Presidential Challenges to Judicial Supremacy and the Politics of Constitutional Meaning

Polity, Vol. 33, Spring 2001

Posted: 5 Jun 2001  

Keith E. Whittington

Princeton University - Department of Political Science

Abstract

Political challenges to the judiciary are usually regarded as a threat to the Constitution and judicial independence broadly. This need not be the case, however, and such assumptions may misinterpret American political history and underestimate American constitutionalism. This article reexamines historical presidential challenges to judicial supremacy in constitutional interpretation. Rather than being unprincipled attacks on judicial independence or rejections of constitutional values, such challenges are better understood as contextually specific efforts to reconsider the meaning and future of American constitutional traditions and efforts to shift the locus of constitutional debate into a more democratic arena.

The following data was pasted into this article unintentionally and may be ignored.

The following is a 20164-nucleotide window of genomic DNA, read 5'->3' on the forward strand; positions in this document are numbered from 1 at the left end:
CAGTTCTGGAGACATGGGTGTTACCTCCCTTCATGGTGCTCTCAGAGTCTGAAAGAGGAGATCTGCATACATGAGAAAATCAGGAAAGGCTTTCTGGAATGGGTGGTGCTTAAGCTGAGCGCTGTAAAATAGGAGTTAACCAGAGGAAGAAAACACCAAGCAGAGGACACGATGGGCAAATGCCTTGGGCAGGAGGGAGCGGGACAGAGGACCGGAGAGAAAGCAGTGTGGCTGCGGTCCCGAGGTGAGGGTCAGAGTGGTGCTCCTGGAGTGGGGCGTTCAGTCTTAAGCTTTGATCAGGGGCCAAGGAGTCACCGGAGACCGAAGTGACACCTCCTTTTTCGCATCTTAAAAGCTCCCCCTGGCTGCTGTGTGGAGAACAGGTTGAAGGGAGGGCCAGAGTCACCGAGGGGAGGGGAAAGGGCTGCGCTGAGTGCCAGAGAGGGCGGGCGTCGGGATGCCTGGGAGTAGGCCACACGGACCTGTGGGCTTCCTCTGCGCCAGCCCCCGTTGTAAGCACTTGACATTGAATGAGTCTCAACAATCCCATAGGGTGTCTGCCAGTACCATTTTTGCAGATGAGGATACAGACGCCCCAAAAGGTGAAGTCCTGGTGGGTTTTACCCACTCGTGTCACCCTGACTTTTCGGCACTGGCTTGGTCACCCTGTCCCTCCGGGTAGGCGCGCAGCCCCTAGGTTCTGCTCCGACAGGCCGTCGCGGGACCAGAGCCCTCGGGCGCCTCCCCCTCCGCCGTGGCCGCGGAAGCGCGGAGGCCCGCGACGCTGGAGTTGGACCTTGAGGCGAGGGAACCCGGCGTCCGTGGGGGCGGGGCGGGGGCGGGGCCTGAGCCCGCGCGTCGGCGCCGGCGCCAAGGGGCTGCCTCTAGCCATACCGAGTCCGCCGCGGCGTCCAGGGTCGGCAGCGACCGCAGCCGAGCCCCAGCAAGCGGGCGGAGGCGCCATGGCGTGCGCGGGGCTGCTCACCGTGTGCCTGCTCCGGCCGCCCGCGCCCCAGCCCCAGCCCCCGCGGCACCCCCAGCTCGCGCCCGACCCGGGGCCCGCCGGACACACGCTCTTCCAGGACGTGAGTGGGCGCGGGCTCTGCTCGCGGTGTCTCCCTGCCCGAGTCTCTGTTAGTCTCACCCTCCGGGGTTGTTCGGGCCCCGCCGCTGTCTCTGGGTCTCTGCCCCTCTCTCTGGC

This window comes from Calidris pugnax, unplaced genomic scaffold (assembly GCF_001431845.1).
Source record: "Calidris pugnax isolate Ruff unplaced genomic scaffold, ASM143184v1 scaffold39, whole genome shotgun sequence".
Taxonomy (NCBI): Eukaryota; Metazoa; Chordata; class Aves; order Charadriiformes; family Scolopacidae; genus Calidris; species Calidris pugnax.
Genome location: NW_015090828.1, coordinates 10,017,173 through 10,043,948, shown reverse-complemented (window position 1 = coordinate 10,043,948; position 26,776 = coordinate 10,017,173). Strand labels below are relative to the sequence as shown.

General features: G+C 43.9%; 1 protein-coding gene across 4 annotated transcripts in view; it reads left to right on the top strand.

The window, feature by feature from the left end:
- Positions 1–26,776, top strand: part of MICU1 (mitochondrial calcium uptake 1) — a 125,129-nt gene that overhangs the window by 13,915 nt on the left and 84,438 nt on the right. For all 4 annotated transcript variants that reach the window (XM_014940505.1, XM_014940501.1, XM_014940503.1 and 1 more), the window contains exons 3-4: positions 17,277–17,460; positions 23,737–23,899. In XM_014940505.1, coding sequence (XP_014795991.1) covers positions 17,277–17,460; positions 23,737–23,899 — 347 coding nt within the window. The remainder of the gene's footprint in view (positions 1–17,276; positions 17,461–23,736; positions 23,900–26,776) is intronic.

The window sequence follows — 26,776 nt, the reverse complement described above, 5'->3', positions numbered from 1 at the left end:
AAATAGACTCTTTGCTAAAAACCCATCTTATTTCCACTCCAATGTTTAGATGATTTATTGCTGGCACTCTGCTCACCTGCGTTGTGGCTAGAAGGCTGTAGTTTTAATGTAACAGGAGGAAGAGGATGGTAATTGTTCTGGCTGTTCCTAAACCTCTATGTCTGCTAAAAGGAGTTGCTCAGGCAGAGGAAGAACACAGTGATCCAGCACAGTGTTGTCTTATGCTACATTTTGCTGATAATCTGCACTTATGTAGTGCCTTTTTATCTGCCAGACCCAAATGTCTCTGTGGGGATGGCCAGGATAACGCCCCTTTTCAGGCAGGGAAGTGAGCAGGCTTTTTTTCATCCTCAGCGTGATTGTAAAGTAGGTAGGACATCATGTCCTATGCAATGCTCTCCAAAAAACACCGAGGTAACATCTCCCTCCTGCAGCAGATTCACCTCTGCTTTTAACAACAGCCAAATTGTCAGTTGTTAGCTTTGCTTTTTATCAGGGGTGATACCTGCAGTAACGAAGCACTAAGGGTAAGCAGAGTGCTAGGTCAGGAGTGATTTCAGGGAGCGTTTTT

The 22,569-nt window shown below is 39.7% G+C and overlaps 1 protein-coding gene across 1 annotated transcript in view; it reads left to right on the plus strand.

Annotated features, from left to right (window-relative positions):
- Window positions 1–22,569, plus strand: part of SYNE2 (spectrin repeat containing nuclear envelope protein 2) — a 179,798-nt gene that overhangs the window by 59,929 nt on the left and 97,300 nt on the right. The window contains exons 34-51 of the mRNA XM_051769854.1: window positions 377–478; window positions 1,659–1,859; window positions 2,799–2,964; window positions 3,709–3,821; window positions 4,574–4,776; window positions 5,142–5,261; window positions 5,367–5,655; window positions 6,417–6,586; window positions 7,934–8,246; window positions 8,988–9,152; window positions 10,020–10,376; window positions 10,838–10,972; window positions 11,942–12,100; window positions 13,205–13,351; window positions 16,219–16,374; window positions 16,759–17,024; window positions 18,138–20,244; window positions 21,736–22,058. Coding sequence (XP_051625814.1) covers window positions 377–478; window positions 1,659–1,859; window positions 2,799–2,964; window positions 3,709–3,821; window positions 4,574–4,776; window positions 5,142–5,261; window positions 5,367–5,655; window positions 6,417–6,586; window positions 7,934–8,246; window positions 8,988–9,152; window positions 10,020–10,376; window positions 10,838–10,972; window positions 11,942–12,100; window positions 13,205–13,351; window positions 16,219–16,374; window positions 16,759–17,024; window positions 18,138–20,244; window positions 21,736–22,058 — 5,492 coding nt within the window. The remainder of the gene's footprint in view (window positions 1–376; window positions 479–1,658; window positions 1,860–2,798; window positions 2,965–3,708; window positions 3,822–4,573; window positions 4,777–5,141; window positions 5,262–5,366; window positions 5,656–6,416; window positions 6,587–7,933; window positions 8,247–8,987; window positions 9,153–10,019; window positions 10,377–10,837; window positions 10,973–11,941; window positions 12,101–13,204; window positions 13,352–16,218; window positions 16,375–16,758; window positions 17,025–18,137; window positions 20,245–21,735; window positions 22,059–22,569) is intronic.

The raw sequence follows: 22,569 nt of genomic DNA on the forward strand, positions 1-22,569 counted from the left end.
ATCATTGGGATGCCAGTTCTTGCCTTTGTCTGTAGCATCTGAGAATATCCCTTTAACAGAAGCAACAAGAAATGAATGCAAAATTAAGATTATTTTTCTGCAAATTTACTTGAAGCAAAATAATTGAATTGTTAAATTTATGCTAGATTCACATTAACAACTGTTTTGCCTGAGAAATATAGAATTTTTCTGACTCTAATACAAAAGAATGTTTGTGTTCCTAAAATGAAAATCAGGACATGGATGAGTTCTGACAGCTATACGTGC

Notes: This is a description of the paper and is not the actual abstract.

Keywords: judicial supremacy, judicial independence, presidency, constitutional interpretation, departmentalism

JEL Classification: K00, K40, K19

Suggested Citation

Whittington, Keith E., Presidential Challenges to Judicial Supremacy and the Politics of Constitutional Meaning. Polity, Vol. 33, Spring 2001. Available at SSRN: https://ssrn.com/abstract=267767

Keith E. Whittington (Contact Author)

Princeton University - Department of Political Science ( email )

Corwin Hall
Princeton, NJ 08544-1012
United States
609-258-3453 (Phone)
609-258-1110 (Fax)

HOME PAGE: http://www.princeton.edu/~kewhitt/

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